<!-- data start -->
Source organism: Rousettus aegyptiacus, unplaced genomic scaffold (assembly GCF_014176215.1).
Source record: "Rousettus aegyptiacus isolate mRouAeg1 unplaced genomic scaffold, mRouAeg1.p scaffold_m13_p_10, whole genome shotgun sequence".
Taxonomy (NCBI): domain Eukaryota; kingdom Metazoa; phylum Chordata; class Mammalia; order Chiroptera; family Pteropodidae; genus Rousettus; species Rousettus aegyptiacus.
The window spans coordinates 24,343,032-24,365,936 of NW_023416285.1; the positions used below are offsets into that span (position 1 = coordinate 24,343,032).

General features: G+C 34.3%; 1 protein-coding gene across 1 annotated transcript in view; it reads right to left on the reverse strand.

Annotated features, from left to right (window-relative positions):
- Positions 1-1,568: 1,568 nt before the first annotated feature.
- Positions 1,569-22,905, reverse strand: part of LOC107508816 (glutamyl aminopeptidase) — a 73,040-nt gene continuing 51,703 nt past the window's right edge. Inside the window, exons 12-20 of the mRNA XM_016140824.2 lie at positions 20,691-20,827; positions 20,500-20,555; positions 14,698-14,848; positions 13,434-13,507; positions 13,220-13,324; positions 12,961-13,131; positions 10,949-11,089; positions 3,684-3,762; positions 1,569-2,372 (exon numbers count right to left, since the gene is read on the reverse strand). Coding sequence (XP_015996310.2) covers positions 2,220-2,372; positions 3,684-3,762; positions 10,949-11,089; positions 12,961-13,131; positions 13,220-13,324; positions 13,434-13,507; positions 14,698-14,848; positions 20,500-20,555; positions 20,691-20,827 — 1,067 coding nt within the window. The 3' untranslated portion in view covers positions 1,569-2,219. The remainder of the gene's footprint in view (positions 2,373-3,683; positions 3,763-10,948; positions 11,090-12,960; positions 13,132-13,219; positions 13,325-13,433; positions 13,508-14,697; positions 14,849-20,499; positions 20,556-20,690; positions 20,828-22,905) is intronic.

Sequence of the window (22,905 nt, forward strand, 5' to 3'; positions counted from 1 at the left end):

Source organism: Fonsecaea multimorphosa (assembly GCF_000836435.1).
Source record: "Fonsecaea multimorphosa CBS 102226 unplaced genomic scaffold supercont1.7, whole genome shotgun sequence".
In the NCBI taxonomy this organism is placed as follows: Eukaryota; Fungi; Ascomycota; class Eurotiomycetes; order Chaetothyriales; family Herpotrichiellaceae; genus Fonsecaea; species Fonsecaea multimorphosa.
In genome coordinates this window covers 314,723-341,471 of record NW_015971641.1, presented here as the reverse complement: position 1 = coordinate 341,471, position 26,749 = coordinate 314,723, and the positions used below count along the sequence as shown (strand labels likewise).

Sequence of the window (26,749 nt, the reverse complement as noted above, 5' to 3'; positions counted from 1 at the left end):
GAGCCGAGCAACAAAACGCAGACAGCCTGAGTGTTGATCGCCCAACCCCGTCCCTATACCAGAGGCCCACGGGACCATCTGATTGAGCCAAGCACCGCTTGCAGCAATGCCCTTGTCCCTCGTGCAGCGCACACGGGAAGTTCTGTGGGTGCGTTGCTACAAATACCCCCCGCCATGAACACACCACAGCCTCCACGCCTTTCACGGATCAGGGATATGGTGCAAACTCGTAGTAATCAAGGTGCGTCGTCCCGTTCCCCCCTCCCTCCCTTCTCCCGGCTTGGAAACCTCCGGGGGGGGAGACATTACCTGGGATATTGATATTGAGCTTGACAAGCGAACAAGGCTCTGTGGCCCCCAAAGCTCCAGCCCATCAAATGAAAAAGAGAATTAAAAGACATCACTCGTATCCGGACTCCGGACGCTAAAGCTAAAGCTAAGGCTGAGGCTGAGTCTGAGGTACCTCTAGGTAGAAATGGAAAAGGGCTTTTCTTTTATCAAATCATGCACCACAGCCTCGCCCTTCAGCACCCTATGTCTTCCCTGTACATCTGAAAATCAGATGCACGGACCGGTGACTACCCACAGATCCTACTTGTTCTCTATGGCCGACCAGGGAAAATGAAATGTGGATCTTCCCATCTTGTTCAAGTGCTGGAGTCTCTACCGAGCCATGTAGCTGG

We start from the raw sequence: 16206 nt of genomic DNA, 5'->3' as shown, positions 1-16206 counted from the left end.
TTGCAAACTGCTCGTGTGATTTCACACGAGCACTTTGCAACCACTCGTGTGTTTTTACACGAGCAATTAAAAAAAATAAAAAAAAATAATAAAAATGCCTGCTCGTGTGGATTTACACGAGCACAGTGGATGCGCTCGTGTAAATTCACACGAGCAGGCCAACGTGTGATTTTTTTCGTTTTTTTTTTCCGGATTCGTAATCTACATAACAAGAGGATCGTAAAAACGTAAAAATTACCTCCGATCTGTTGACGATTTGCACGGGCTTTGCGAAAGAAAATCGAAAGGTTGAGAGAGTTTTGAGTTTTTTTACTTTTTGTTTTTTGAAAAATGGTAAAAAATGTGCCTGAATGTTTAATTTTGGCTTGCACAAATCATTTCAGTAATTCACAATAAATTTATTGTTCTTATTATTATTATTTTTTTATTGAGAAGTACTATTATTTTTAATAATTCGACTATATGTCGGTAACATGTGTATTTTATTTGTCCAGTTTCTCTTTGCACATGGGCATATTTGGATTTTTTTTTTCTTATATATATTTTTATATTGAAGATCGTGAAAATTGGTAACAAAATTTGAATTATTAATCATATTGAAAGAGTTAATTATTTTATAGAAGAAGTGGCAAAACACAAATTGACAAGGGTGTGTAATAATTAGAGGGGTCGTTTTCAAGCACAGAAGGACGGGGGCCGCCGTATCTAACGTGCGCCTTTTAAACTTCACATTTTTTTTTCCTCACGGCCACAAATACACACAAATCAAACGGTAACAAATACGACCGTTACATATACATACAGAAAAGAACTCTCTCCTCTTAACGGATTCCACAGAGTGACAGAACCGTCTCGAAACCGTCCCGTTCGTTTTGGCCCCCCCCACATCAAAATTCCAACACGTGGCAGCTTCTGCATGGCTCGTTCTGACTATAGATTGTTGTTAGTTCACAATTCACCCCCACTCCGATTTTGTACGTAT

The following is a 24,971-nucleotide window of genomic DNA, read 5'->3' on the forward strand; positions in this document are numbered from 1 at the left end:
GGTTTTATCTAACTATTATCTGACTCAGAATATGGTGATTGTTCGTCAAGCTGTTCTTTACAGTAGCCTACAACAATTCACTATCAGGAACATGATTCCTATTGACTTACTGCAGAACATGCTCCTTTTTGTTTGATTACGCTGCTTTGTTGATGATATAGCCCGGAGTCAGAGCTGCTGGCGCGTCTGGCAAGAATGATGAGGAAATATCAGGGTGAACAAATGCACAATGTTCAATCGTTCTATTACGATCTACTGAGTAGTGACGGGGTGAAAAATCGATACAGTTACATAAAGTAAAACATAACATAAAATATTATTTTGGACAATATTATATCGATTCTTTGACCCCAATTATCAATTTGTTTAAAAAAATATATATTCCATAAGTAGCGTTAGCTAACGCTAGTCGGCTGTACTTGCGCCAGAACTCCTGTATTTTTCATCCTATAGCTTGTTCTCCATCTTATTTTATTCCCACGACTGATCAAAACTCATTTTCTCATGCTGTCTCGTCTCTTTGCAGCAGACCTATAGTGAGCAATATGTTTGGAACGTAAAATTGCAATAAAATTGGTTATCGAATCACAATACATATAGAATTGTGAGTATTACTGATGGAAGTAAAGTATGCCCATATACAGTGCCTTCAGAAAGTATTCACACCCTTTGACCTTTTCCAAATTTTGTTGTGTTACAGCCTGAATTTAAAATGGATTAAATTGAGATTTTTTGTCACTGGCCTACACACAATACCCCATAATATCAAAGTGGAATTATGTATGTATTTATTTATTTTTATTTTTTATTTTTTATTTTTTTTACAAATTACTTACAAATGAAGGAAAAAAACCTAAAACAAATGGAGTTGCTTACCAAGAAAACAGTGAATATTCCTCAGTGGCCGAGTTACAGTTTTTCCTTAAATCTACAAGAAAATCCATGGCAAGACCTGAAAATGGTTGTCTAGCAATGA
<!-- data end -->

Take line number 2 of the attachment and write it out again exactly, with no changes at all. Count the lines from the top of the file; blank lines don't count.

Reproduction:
Source record: "Rousettus aegyptiacus isolate mRouAeg1 unplaced genomic scaffold, mRouAeg1.p scaffold_m13_p_10, whole genome shotgun sequence".